For almost 400 years philosophers have debated the attributes necessary for “personhood” or full moral status. While some argue that defining the moral status of children with profound intellectual disability and exceptional healthcare needs is an academic pursuit which fails to ensure that their best interests are met, I believe that the issue warrants careful consideration. Personhood confers moral status and protection by moral norms, if children with exceptional healthcare needs do not have full moral status, it could be argued that they are not holders of human rights.
A number of criteria necessary for “Personhood” have been proposed including attributes of the individual, either biological or psychological, or factors regarding an individual’s membership of a species or community and their potential to develop relationships within that group. Although children with profound intellectual disability do not have the necessary cognitive ability to meet the psychological criteria for personhood, I argue that as members of the same species all human have moral status and deserve protection.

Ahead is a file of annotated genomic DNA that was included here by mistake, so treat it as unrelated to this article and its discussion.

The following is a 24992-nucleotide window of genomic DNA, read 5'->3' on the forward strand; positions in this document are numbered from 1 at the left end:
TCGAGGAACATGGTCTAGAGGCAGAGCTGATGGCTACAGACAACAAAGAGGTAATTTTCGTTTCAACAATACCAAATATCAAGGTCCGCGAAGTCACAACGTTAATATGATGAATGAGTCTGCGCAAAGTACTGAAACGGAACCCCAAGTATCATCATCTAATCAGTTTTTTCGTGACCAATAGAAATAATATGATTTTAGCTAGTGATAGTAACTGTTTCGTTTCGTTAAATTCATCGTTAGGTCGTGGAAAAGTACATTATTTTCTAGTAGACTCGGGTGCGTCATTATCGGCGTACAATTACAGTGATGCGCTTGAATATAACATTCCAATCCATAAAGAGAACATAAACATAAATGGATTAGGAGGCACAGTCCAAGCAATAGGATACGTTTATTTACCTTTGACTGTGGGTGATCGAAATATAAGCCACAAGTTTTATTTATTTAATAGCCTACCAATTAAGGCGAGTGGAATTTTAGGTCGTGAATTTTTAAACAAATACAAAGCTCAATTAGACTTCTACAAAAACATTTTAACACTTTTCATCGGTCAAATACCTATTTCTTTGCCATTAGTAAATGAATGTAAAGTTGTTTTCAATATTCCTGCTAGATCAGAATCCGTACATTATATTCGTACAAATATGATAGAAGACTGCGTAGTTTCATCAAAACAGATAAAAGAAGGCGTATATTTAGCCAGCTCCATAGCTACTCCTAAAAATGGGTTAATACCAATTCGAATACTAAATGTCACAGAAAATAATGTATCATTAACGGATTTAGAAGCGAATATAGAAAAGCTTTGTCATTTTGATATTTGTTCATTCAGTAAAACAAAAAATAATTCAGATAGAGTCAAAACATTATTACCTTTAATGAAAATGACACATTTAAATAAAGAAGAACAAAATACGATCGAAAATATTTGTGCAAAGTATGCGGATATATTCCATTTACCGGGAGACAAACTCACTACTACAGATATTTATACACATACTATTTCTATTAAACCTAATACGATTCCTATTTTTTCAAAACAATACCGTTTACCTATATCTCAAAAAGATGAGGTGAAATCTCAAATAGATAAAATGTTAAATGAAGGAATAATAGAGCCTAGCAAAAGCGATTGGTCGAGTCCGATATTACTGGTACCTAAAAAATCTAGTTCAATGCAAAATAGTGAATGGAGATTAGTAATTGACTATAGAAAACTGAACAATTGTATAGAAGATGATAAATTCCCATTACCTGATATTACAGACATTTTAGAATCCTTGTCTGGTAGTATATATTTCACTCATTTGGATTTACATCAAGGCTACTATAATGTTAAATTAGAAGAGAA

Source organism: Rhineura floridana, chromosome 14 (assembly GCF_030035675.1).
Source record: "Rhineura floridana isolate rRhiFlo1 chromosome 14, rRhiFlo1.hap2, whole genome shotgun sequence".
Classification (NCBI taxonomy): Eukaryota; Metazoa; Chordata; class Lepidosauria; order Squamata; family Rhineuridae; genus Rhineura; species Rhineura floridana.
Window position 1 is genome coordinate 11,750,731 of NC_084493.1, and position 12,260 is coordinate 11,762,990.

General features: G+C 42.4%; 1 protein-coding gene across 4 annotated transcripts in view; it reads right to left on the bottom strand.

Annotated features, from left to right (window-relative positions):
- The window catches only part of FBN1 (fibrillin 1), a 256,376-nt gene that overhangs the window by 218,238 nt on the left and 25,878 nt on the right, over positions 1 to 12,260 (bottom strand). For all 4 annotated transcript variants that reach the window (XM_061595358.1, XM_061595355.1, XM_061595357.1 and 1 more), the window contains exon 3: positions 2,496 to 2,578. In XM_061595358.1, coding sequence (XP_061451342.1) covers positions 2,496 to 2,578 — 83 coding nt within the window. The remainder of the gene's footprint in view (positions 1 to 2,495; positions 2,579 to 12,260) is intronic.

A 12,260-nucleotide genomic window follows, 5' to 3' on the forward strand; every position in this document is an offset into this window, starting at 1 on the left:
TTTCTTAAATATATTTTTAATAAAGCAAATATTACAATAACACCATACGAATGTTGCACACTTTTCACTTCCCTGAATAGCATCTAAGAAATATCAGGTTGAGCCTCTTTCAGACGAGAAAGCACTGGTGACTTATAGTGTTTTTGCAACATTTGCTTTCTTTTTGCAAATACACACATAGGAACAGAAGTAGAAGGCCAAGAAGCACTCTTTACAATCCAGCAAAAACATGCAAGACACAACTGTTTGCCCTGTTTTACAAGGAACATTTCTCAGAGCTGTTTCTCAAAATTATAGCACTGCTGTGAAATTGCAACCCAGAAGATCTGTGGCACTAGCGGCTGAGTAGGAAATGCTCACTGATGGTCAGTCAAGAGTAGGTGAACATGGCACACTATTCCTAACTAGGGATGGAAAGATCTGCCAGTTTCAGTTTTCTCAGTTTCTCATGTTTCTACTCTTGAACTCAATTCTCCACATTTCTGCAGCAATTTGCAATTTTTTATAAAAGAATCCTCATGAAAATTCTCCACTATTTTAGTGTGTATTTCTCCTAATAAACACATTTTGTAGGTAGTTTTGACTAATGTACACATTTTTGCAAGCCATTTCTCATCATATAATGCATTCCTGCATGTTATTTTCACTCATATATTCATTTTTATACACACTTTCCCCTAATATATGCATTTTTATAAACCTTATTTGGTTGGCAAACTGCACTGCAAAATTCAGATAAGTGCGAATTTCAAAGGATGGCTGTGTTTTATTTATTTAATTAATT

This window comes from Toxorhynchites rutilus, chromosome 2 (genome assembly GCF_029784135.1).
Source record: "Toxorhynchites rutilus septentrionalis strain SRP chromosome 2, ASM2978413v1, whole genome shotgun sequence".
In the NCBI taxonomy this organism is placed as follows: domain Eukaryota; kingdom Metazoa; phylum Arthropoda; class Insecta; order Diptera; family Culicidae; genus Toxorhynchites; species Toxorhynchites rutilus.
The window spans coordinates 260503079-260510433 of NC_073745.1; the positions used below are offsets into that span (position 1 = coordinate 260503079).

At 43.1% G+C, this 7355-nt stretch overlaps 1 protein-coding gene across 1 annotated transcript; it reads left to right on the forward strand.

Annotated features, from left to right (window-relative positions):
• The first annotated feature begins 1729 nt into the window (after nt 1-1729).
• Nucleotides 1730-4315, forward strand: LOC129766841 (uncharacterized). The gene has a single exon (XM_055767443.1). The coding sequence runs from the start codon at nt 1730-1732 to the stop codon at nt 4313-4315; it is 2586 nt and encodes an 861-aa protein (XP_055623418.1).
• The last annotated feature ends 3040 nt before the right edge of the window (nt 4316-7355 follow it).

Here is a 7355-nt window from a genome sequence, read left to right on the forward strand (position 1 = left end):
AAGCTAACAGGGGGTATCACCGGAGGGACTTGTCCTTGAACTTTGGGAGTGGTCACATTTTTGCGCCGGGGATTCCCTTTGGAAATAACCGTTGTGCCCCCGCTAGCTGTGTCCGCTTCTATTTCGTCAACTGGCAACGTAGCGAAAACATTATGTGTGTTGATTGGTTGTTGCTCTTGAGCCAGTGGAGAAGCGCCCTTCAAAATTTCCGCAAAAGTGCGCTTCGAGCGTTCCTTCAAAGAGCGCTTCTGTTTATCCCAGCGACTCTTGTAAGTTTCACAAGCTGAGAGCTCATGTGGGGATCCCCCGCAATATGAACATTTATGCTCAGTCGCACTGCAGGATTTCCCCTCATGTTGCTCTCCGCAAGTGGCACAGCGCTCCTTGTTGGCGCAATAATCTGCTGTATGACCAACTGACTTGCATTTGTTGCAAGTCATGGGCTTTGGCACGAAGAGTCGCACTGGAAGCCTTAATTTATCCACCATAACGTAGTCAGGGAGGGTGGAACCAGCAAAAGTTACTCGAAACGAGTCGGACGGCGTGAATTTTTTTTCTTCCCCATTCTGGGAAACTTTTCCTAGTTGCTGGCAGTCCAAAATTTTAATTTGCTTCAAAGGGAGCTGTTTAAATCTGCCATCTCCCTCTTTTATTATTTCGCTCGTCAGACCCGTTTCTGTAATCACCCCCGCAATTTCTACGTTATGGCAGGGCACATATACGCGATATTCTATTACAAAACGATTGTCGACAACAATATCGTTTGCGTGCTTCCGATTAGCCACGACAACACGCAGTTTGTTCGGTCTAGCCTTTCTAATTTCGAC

By considering children and adults with profound intellectual disability as holders of full moral status, an obligation to protect their rights is conferred. Society has an obligation to ensure that their best interests are met. The law has repeatedly stated that competent adults have a right to refuse treatment; the right to die is inherent in law. In this respect if children with exceptional health care needs have full moral status they do not only have the right to medical treatment but also the right to be protected from unnecessary, futile and potentially painful procedures in the absence of any hope of cure. Thus when considering the best interests of children with exceptional healthcare needs, attempts must be made to ensure that their rights as persons are respected.